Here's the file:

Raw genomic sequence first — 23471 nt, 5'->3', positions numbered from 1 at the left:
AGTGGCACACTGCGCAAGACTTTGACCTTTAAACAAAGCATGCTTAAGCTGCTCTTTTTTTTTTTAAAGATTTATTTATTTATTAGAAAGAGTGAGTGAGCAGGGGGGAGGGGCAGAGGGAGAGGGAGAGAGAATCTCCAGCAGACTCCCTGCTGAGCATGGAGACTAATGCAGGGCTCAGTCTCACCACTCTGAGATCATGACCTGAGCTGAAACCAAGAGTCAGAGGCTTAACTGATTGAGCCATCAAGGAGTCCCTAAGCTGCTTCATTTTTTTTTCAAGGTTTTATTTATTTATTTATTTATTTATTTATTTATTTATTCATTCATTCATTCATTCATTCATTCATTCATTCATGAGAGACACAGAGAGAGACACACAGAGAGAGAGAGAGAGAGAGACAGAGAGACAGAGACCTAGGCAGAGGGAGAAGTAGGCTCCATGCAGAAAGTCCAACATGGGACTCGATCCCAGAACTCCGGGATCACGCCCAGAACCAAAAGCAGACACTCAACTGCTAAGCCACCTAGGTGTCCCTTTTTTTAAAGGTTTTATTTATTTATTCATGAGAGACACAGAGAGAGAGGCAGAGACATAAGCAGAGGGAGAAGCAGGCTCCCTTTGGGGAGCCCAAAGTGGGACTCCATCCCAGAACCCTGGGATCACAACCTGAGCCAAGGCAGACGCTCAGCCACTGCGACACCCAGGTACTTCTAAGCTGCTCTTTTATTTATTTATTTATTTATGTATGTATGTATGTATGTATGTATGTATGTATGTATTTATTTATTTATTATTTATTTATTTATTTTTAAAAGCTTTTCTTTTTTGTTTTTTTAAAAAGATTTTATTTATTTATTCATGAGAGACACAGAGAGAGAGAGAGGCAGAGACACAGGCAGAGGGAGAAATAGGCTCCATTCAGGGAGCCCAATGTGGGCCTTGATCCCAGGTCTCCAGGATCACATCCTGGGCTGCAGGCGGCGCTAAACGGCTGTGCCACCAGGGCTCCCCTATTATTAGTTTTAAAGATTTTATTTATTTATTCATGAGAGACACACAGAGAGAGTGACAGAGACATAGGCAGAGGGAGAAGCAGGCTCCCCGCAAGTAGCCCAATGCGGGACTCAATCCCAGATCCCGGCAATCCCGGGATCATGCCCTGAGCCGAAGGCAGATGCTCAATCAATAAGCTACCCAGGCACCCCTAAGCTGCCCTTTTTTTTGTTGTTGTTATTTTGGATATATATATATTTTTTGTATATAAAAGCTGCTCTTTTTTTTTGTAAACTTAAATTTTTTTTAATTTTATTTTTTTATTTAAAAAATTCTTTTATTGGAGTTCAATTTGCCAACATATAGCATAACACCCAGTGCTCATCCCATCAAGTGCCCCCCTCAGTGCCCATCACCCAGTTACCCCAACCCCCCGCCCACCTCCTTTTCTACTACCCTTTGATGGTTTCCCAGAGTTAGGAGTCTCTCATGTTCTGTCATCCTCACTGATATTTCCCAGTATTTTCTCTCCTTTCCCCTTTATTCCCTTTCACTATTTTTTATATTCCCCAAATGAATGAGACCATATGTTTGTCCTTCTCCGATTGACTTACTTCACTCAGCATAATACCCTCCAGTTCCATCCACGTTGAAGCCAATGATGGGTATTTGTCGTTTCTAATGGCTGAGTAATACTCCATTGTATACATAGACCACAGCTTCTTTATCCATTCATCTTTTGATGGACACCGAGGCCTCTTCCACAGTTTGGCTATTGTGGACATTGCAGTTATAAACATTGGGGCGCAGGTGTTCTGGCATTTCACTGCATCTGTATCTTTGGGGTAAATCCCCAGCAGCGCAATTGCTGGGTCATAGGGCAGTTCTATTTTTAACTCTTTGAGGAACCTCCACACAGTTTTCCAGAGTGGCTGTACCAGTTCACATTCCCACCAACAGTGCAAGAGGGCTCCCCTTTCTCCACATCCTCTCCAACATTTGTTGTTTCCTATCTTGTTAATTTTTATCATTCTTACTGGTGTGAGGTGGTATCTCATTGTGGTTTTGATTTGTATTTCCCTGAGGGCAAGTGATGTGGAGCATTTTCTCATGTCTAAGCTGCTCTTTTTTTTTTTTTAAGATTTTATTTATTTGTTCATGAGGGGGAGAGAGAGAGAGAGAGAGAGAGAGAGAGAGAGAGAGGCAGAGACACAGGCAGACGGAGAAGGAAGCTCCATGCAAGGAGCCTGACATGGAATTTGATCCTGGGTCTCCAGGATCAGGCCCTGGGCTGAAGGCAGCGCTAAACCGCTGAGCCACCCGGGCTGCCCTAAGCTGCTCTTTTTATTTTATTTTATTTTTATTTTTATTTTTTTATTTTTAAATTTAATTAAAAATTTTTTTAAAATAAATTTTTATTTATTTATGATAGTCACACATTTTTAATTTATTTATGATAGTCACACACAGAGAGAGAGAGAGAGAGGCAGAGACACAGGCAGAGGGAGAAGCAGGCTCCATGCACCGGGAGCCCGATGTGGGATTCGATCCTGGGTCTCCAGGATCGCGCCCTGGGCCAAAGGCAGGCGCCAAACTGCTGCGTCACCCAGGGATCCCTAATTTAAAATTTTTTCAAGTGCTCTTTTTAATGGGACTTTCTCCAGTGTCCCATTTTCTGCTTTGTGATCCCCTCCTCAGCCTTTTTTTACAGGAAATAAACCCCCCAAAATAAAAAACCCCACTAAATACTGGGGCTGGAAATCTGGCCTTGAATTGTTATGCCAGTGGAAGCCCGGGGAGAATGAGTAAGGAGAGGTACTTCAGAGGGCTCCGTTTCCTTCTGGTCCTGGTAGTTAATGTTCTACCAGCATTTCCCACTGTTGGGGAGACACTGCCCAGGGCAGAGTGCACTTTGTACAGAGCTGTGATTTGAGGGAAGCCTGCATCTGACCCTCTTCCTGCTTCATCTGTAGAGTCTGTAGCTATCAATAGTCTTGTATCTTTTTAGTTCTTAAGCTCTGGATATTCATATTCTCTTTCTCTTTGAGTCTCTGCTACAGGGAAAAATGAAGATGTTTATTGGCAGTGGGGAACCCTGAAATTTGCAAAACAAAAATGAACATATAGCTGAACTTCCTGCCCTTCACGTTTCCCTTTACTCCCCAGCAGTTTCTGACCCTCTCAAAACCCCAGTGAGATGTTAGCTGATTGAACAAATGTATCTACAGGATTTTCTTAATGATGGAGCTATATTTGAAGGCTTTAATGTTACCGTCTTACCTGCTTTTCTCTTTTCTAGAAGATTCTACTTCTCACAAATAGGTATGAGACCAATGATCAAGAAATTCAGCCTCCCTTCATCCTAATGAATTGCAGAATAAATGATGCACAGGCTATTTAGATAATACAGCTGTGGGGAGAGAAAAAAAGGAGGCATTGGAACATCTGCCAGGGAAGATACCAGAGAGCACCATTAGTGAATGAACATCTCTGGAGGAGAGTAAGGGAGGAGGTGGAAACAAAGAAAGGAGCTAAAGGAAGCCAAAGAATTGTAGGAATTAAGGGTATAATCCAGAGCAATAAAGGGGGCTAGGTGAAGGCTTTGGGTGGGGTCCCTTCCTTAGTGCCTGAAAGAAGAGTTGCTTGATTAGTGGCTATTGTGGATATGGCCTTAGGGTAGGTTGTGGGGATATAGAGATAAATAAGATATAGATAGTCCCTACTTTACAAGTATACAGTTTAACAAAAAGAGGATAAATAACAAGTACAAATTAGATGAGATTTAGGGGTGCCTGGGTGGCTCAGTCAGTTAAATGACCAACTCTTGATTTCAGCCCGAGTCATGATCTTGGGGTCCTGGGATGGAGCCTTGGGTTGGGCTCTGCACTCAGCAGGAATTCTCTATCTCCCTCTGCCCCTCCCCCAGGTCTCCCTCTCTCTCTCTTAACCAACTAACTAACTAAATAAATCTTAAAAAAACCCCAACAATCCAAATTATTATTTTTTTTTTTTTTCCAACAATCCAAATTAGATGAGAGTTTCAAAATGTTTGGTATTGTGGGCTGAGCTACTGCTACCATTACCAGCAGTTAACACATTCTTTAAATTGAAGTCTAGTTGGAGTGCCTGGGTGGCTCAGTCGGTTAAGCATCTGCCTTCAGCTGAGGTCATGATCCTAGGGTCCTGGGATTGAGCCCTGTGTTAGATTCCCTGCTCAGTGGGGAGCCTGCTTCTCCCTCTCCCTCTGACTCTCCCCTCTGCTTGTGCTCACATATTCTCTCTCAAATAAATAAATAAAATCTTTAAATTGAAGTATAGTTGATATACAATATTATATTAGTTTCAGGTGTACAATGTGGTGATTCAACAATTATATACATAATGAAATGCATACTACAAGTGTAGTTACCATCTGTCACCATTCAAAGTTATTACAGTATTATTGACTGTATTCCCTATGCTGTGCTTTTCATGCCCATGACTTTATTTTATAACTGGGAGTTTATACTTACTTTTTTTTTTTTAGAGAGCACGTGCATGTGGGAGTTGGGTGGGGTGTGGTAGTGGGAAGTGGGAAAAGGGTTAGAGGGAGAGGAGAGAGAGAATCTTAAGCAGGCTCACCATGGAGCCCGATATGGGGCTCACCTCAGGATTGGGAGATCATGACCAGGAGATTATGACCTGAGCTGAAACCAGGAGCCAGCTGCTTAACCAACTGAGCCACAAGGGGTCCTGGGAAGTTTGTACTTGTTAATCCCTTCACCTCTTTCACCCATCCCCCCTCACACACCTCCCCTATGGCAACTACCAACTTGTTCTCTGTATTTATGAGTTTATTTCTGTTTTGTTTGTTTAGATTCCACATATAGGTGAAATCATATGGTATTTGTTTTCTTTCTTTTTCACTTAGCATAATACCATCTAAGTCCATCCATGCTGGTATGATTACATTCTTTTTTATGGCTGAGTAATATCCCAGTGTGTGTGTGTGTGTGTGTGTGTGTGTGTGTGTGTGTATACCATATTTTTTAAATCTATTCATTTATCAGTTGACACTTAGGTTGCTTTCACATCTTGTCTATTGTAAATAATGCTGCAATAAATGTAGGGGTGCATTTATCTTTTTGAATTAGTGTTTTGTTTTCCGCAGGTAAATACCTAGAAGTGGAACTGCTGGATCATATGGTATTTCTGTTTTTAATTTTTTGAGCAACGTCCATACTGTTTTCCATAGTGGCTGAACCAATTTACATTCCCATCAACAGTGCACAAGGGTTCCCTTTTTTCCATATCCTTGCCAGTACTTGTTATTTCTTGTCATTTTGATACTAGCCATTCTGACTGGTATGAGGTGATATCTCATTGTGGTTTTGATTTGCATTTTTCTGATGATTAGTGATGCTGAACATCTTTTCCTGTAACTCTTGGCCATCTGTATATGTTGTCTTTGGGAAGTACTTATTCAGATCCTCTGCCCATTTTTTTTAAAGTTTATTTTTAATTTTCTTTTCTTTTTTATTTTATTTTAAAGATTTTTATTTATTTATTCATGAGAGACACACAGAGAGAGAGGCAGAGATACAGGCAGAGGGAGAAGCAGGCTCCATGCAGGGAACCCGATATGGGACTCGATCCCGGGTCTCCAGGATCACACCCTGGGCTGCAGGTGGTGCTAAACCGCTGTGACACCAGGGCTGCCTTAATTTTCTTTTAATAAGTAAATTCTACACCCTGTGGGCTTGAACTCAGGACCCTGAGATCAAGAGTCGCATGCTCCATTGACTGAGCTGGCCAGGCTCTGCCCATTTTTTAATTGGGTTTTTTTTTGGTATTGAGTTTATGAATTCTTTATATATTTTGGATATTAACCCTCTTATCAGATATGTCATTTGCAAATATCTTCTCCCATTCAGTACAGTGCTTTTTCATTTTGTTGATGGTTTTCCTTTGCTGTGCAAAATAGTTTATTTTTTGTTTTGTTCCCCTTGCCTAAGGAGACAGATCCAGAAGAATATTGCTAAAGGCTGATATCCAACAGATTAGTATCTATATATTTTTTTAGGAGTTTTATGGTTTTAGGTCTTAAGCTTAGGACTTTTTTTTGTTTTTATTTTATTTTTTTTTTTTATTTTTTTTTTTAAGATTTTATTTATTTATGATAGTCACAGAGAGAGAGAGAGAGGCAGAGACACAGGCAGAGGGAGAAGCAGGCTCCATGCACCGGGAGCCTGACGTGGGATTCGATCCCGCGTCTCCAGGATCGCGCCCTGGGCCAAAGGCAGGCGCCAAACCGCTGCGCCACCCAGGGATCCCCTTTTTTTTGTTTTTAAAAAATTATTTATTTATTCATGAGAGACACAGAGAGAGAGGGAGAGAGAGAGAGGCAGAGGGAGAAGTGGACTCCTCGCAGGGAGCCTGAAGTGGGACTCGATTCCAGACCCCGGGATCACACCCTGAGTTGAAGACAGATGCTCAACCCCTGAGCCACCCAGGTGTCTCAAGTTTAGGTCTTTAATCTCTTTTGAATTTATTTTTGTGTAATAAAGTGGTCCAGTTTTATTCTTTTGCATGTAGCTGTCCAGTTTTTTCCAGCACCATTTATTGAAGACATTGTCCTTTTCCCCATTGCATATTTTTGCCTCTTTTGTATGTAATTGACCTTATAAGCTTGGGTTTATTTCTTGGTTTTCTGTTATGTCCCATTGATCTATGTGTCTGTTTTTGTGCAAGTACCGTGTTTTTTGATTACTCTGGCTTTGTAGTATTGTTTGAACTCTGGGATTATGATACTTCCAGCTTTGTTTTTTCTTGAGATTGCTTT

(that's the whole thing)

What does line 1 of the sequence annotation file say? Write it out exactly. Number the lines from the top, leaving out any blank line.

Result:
Raw genomic sequence first — 23471 nt, 5'->3', positions numbered from 1 at the left: